It is often said that Europe has no real policy on energy. This is somewhat misleading: since the close of the 1980s the European Commission has been engaged in a specific policy of liberalization of the electricity and gas sector.
The rationale for a European-wide policy regarding energy matters has been established long ago and can trace its roots to the 1950s with the establishment of the first European institutions (European Coal and Steal Community in 1951, European Atomic Community in 1957). Yet despite these promising grounds, it is only from the Single European Act signed in 1986 that the European Commission derived an adequate legal framework and political mandate to pursue a process of liberalization in the sector of electricity and gas. The main principles of this policy have since remained unchanged: introducing free market principles to a sector that had until that point been marked by a special regime of public control and exception of competition rules.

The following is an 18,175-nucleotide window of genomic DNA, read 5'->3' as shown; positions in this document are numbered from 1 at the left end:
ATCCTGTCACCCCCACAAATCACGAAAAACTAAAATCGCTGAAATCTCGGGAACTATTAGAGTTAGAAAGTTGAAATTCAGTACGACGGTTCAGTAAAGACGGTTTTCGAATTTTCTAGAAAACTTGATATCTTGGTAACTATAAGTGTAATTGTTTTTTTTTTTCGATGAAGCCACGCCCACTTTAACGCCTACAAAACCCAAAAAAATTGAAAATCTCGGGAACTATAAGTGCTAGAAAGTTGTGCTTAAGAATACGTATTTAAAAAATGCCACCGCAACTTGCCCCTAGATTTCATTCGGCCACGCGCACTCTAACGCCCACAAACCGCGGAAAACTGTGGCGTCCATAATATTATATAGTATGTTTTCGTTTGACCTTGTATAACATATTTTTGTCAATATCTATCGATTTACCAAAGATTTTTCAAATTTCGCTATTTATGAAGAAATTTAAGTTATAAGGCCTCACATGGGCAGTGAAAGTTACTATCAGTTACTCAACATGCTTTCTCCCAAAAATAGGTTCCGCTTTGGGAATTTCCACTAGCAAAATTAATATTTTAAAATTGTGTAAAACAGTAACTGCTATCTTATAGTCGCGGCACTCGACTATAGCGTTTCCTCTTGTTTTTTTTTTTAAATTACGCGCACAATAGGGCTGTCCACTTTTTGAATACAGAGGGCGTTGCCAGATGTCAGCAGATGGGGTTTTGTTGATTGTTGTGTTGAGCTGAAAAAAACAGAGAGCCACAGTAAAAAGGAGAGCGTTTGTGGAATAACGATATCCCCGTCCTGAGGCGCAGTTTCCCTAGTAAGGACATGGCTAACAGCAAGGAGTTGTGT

Three Directives have been adopted by the EU (in 1996-1998, 2003, and 2009) deepening the European commitment to stick to a “canonical model” establishing the conditions for a competitive organization of network activities: unbundling of monopolistic activities (transmission and distribution grid management and development) and competitive ones (generation and supply), instauration of a specific regime to govern third-party access to grids and related essential infrastructures. Regulatory authorities independent from national governments have been established within each member State to implement these principles.